BOSTON (Reuters) - JPMorgan Chase & Co Chief Executive Jamie Dimon has been no fan of Institutional Shareholder Services and once called investors "lazy" if they cast votes in corporate elections...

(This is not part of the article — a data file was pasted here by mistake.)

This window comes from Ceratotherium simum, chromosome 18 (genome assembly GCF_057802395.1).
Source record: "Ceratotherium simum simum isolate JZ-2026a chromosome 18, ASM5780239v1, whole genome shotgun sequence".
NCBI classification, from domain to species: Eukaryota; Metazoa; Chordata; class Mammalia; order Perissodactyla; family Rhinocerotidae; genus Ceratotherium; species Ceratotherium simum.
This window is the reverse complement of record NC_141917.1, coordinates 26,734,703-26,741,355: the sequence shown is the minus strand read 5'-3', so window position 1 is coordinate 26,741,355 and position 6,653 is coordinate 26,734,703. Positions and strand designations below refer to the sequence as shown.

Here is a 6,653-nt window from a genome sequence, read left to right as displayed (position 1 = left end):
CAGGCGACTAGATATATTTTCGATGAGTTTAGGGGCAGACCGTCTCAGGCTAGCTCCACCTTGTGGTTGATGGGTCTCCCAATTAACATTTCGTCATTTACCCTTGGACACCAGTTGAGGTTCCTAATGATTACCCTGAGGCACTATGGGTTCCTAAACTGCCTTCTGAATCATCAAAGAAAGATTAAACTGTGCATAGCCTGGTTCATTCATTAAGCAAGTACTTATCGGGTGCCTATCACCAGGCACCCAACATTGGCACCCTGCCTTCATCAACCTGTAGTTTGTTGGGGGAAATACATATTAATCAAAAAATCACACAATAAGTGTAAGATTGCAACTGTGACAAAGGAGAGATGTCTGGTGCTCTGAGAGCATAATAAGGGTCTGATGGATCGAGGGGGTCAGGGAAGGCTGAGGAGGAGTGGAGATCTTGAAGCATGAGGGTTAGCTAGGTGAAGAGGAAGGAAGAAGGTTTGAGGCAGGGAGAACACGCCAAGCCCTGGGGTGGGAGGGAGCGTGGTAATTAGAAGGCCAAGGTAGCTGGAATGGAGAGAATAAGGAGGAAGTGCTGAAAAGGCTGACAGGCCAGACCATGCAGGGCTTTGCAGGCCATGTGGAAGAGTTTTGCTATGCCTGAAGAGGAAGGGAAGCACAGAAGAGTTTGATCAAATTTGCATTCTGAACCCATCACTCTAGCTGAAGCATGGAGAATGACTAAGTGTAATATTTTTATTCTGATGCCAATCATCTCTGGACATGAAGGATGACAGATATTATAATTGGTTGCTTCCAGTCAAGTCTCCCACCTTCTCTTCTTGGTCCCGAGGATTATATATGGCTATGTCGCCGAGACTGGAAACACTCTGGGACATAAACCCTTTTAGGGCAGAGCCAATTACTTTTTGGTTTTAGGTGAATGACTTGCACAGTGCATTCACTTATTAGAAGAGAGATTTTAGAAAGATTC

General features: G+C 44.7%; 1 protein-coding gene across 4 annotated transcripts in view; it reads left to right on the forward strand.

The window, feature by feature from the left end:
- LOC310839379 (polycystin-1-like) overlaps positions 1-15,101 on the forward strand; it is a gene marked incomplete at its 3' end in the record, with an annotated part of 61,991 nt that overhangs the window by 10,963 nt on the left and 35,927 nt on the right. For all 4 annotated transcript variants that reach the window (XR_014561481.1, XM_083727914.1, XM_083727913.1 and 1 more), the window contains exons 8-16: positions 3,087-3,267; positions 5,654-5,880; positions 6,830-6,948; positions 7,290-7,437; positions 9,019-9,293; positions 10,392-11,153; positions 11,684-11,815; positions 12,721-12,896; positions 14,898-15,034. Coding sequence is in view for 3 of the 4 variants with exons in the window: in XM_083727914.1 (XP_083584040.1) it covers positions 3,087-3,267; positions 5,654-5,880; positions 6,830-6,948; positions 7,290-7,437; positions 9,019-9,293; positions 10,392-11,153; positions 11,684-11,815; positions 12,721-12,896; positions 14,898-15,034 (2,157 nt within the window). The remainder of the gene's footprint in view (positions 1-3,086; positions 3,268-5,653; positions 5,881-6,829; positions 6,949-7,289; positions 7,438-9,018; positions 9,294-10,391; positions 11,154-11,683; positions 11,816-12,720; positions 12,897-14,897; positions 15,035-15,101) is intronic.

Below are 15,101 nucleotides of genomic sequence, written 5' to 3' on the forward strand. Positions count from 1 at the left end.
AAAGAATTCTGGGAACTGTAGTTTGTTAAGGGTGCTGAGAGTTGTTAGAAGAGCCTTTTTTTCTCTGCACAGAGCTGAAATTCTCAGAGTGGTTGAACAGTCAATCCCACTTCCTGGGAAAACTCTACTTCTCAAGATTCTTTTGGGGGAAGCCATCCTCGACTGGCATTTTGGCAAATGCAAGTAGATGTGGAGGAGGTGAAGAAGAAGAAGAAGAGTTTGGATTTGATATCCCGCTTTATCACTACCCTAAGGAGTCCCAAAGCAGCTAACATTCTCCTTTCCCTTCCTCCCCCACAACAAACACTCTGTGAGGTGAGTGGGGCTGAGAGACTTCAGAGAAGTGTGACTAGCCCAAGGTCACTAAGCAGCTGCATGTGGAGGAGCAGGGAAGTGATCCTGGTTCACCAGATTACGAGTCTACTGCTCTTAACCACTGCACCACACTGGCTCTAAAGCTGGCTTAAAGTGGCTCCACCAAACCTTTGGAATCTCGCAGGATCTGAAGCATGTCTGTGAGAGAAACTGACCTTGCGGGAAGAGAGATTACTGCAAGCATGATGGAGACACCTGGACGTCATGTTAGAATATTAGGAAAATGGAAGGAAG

For those unfamiliar with what goes on at the annual January boondoggle at the World Economic Forum in Davos, here is the simple breakdown. Officially, heads of state, captains of industry, prominent academics, philanthropists and a retinue of journalists, celebrities and hangers-on will descend Tuesday on the picturesque alpine village of Davos, Switzerland, for the World Economic Forum; Unofficially, it's the world's biggest echo chamber, where wealthy, influential and/or powerful people, yet vastly out of touch with the rest of the world, sit down with other wealthy, influential and/or powerful people who are just as out of touch, to validate to each other that nobody really knows anything (also known as the "ratings agency effect"), but because the press is there and fails to point out that these emperors of industry, commerce, entertainment and politics are naked in hopes of maintaining their annual invitation and direct access, everyone goes home happy. And just as clueless. Hence Trump. Case in point, as Reuters fondly recalls, last year, the consensus here was that Trump had no chance of being elected (actually, last January the world's elites were far more worried about plunging markets as we pointed out in "How Billionaires Are Investing In 2016: "The Only Winning Move Is Not To Play The Game"). Trump was elected. His victory, less than half a year after Britain voted to leave the European Union, "was a slap at the principles that elites in Davos have long held dear, from globalization and free trade to multilateralism." We'll get to Trump in a second, but first some more on the background of this festival which revels in everything the populist backlash of 2016 found excerable, courtesy of the NYT. Who Attends the Conference? More than 2,500 people will attend this year’s conference from 90 different countries, paying up to $50,000 per person to attend (that of course excludes the ultra-celebrities who get in for free). In fact, so many people are attending, some of the local staff may sleep in shipping containers. Most of the participants are corporate executives, but more than two dozen heads of state and government are expected to attend. Theresa May, the prime minister of Britain, and Xi Jinping, president of China, are attending the conference for the first time this year. Xi is the first Chinese president to attend the event, and will also be the star attraction. His presence is being seen as a sign of Beijing's growing weight in the world at a time when Trump is promising a more insular, "America first" approach and Europe is pre-occupied with its own troubles, from Brexit to terrorism. On the other hand, Trump has decided not to officially send a member of his team as it would "betray his populist-fueled movement." Likewise German chancellor Merkel will be absent, worried about her own image ahead of the 2017 German elections. Aside from politicians, Shakira and the actor Forest Whitaker are to receive awards this year. Expected attendees include Sheryl Sandberg, COO at Facebook; Matt Damon; Formula One driver Nico Rosberg; and Alibaba's Jack Ma. While only 17% of last year’s participants were women, according to the forum, this year the number is not expected to change. How Are These People Kept Safe? All of those dignitaries need security. During the conference, Davos transforms into a fortress. Roadblocks restrict traffic on the city’s main streets and checkpoints spring up outside each venue. At the Congress Center, where the main panels take place, and at each hotel that hosts parties and talks, attendees pass metal detectors, armed guards and beneath the watchful eyes of sharpshooters. In the past, the conference was targeted by protesters associated with the anticapitalist Occupy movement. In 2013, members of the Ukrainian activist group Femen were arrested after a topless demonstration. The Swiss government estimated it will spend 8 million Swiss francs, about $8 million, on security, but said that number could increase if there were a credible threat to the conference. “Switzerland is still not regarded as a priority target for jihadist terrorists,” the Federal Council said on its website. “On the other hand, even on Swiss soil, the interests of states participating in the military coalition against the so-called Islamic State face an increased threat.” Is It as Elitist as It Sounds? Yes. The meeting runs on a tiered system of colored badges denoting just how important one is, or is not. White badges are for attendees able to attend any official event and make full use of the forum’s facilities. Orange badges are reserved for the 500 journalists who cover the forum, but are not allowed at some parties. Other badges, like purple ones, denote technical or support staff and limit their holders to a few areas. Local hotels like the Belvedere and the InterContinental often sell their own badges to the bankers and consultants who descend upon Davos to strike deals and chat up clients. These souls camp out at the hotels, renting rooms for business meetings by day and soiree hopping at night. What About the Parties? Beyond the boring, ineffective, and circle-jerking lectures and panel discussions, a much more important agenda unfolds after sunset. One notable event, according to the NYT, is a simulation of a refugee’s experience, where Davos attendees crawl on their hands and knees and pretend to flee from advancing armies. It is one of the most popular events every year. The theme of this year’s conference is “Responsive and Responsible Leadership.” But attendees like to play as hard as they work. There are several official cocktail receptions, but the action really lies in a galaxy of events hosted by corporations. Some are small, intimate dinners that feature the likes of Leonardo DiCaprio and Bono. Others are dazzling affairs worthy of a modern day Gatsby: JPMorgan Chase, for example, has previously taken over the Kirchner Museum Davos for drinks with its chief executive, Jamie Dimon, and Tony Blair, the former British prime minister. Google’s annual party at the InterContinental Hotel has become the hottest ticket in town. The investor Anthony Scaramucci, now an adviser to Donald J. Trump, for years has hosted a reception at the famed Hotel Europe featuring a sometimes eye-popping list of high-end Champagne and Bordeaux red wine. A more recent up-and-comer is hosted by Salesforce.com, a business software maker, whose chief, Marc Benioff, is one of the forum’s most ardent boosters. Last year’s Salesforce party included Mr. Benioff flying in scores of fresh flower leis and a band from Hawaii, as Eric Schmidt of Google and other tech notables danced in a corner. Several years ago, Sean Parker of Napster and Facebook fame, hosted an over-the-top gathering that featured stuffed animal heads shooting laser beams out of their eyes. And the Russian billionaire Oleg Deripaska has thrown opulent gatherings at a nearby villa where the Champagne flowed freely For a nightcap, the Davos crowd traditionally retires to the Tonic Bar at Hotel Europe, sipping cocktails while the forum fixture Barry Colson leads the crowd in Billy Joel singalongs. * * * With the background of the event covered, we once again focus on the key topic at hand, namely quite ironic "social and wealth inequality" - which incidentally has been a core topic for the past several years, demonstrating just how clueless Davos really is, and of course Trump. Just so readers can get a sense of just how delightfully surreal this whole event is, one of the most prominent panels is called "Squeezed and Angry: How to Fix the Middle-Class Crisis" Its description: "Poor employment prospects and low-income growth in many developed economies have laid the groundwork for the rise of populism. Did policy-makers ignore these trends or do too little to redress them? What can be done to restore growth in the middle class and confidence in the future?" Who are these experts on the woes of the middle class? Read em and weep: Ray Dalio - a billiionaire who encourages spying on his employees; Christine Lagarde - a convicted criminal and tax evader, head of an organization that takes from the poor and gives to the world's creditors; and Larry Summers, a firm believer, and doer, in wealth redistribution from the middle classes to the wealthy. * * * While in previous years the Davos party was not to be spoiled with any actual concerns about the real world violating the inner sanctum of the world's uber-poseurs, this year something has changed. Beneath the veneer of optimism over the economic outlook lurks acute anxiety about an increasingly toxic political climate and a deep sense of uncertainty surrounding the U.S. presidency of Donald Trump, who will be quite symoblically, even if purely accidentally, inaugurated on the final day of the forum. And with Trump's election come worries that the ivory towers inhabited by the 2,500 or so Davosites, are far less sturdy than previously believed. "Regardless of how you view Trump and his positions, his election has led to a deep, deep sense of uncertainty and that will cast a long shadow over Davos," said Jean-Marie Guehenno, CEO of International Crisis Group, a conflict resolution think-tank. Moises Naim of the Carnegie Endowment for International Peace was even more blunt, suggesting that the people in Davos are even more clueless than usual, which is saying quite a lot. "There is a consensus that something huge is going on, global and in many respects unprecedented. But we don't know what the causes are, nor how to deal with it." Brilliant. * * * Meanwhile, in an attempt to figure out the causes and "how to deal with it", the participants in the World Economic Forum, which runs from Jan. 17 to 20, will partake in such panels as the abovementioned "Squeezed and Angry: How to Fix the Middle Class Crisis", "Politics of Fear or Rebellion of the Forgotten?", "Tolerance at the Tipping Point?" and "The Post-EU Era". The central question in Davos, a four-day affair of panel discussions, lunches and cocktail parties that delve into subjects as diverse as terrorism, artificial intelligence and wellness, is whether leaders can agree on the root causes of public anger and begin to articulate a response... aside from the forum participants themselves of course. A WEF report on global risks released before Davos highlighted "diminishing public trust in institutions" and noted that rebuilding faith in the political process and leaders would be a "difficult task". Guy Standing, the author of several books on the new "precariat", a class of people who lack job security and reliable earnings, believes more people are coming around to the idea that free-market capitalism needs to be overhauled, including those that have benefited most from it. "The mainstream corporate types don't want Trump and far-right authoritarians," said Standing, who has been invited to Davos for the first time. "They want a sustainable global economy in which they can do business. More and more of them are sensible enough to realize that they have overreached." But Ian Bremmer, president of U.S.-based political risk consultancy Eurasia Group, is not so sure, and he recounted ro Reuters a recent trip to Goldman Sachs headquarters in New York where he saw bankers "rejoicing in the elevators" at the surge in stock markets and the prospect of tax cuts and deregulation under Trump. Both Goldman CEO Lloyd Blankfein and his JP Morgan counterpart Jamie Dimon will be in Davos. It remains to be seen if there will be as much "elevator rejoicing" when the market finally crashes under Trump, an inevitable outcome which some speculate is precisely why Trump was allowed to become president: so that all the blame on the grand crash, once it, happens can be placed on him. Others are less worried about the impact of Trump, and more concerned that the pace of technological change and the integrated, complex nature of the global economy have made it more difficult for leaders to shape and control events, let alone reconfigure the global system. The global financial crisis of 2008/9 and the migrant crisis of 2015/16 exposed the impotence of politicians, deepening public disillusion and pushing people towards populists who offered simple explanations and solutions. The problem, says Ian Goldin, an expert on globalization and development at the University of Oxford, is that on many of the most important issues, from climate change to financial regulation, only multilateral cooperation can deliver results. And this is precisely what the populists reject. "The state of global politics is worse than it's been in a long time," said Goldin. "At a time when we need more coordination to tackle issues like climate change and other systemic risks, we are getting more and more insular." * * * Whatever the reason, sense of dread that things are moving, changing beyond the participants' control will be all too tangible. It is also why, as Bloomberg reported today, the World Economic Forum will convene a special meeting in Washington this year to discuss issues raised during the president-elect’s campaign "and the populist wave that swept him to victory" WEF founder Klaus Schwab told Bloomberg Television on Sunday. The gathering will explore U.S. investment and job-creation opportunities for companies that participate in the forum, he said. “It’s very natural that with the new administration we plan a major event in the U.S. to see what are the implications of the new president and how the business community could engage,” Schwab said in advance of the forum’s 47th annual meeting in the Swiss ski resort of Davos. “We have to be responsive to the call.” “People have become very emotionalized, this silent fear of what the new world will bring,” Schwab said in the town’s hulking conference center. “We have populists here and we want to listen. We have to respond to these individuals’ fears and to offer solutions. It’s not just enough to listen; we have to provide answers and that’s what were here for in Davos." No, that's what you were there for in Davos in 2013, 2014, 2015 and 2016, and you did nothing. Now it's too late as the pendulum has already swung. That, however, is not obvious to the forum organizers who will enjoy another blockbuster year. Business is booming for the WEF and Schwab, 78, said he has no plans to abandon or alter its annual retreat. Revenue is up 45% in the past five years and staff have increased by about a third - with employees earning an average of 135,000 Swiss francs, ($133,875) which rises to 213,000 Swiss francs with the addition of costs such as pensions and healthcare. “Our salary structure is completely in line with others such as the Bretton Woods organization, the World Bank or the International Monetary Fund,” Schwab said. “We also have to be competitive with organizations like Goldman Sachs and McKinsey. We are competing for the same talent.” How does Schwab reconcile the glaring hypocricy of the world's wealthiest debating social injustice and wealth inequality? Simple: Despite the glitzy parties that have become the hallmark of the annual gathering, Schwab said his aim is not to celebrate the “outrageous excesses of life,” but rather to create a “global village,” where participants can mull weighty issues facing the world without the distractions of a large city. And he insists that as the power and beliefs of business and political leaders face unprecedented challenges, the meeting is needed more than ever. Schwab says the WEF’s annual meeting, where companies host lavish parties awash in champagne and rare vintage wines, attendees pay $50,000 and thousands of soldiers and police stand guard, remains an appropriate forum to discuss political issues like the rise of populism and seek solutions to society’s biggest problems. Unfortunately, that's all it is, as no concrete, revolutionary decisions can ever take place within the confines of this giant echo chamber. Schwab concludes by saying that "the right solution will require a lot of effort and many steps in the right direction. I am optimistic that in a new multi-polar world we still have the notion of a joined and shared destiny" but adds that his "biggest fear is that we will believe there are very simple answers to very difficult questions.” Actually, herr Klaus Schwab, there are other far more tangible things you and your peers should be afraid of, but somehow we doubt that those will become apparent while eating $40 hot dogs.